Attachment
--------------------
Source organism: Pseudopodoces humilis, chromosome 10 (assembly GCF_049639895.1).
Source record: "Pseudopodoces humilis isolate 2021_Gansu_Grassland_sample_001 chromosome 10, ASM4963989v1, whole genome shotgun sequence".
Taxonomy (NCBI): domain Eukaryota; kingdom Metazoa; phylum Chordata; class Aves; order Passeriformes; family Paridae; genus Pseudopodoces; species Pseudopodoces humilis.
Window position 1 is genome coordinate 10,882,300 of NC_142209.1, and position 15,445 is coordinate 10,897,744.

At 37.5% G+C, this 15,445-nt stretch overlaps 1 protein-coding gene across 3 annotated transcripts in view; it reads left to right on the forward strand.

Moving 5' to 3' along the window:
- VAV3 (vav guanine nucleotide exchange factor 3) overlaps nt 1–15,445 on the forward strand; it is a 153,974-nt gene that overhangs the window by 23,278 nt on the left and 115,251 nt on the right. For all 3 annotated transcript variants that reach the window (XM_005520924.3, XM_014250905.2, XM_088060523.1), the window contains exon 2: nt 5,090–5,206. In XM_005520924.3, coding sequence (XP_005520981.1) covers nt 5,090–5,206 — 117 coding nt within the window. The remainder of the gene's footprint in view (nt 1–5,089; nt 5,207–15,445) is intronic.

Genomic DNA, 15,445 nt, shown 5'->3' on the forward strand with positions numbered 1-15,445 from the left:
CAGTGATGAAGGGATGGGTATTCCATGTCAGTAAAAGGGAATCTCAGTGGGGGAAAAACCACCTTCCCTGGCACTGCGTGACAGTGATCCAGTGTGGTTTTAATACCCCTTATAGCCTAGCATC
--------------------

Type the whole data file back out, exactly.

Source organism: Pseudopodoces humilis, chromosome 10 (assembly GCF_049639895.1).
Source record: "Pseudopodoces humilis isolate 2021_Gansu_Grassland_sample_001 chromosome 10, ASM4963989v1, whole genome shotgun sequence".
Taxonomy (NCBI): domain Eukaryota; kingdom Metazoa; phylum Chordata; class Aves; order Passeriformes; family Paridae; genus Pseudopodoces; species Pseudopodoces humilis.
Window position 1 is genome coordinate 10,882,300 of NC_142209.1, and position 15,445 is coordinate 10,897,744.

At 37.5% G+C, this 15,445-nt stretch overlaps 1 protein-coding gene across 3 annotated transcripts in view; it reads left to right on the forward strand.

Moving 5' to 3' along the window:
- VAV3 (vav guanine nucleotide exchange factor 3) overlaps nt 1–15,445 on the forward strand; it is a 153,974-nt gene that overhangs the window by 23,278 nt on the left and 115,251 nt on the right. For all 3 annotated transcript variants that reach the window (XM_005520924.3, XM_014250905.2, XM_088060523.1), the window contains exon 2: nt 5,090–5,206. In XM_005520924.3, coding sequence (XP_005520981.1) covers nt 5,090–5,206 — 117 coding nt within the window. The remainder of the gene's footprint in view (nt 1–5,089; nt 5,207–15,445) is intronic.

Genomic DNA, 15,445 nt, shown 5'->3' on the forward strand with positions numbered 1-15,445 from the left:
CAGTGATGAAGGGATGGGTATTCCATGTCAGTAAAAGGGAATCTCAGTGGGGGAAAAACCACCTTCCCTGGCACTGCGTGACAGTGATCCAGTGTGGTTTTAATACCCCTTATAGCCTAGCATC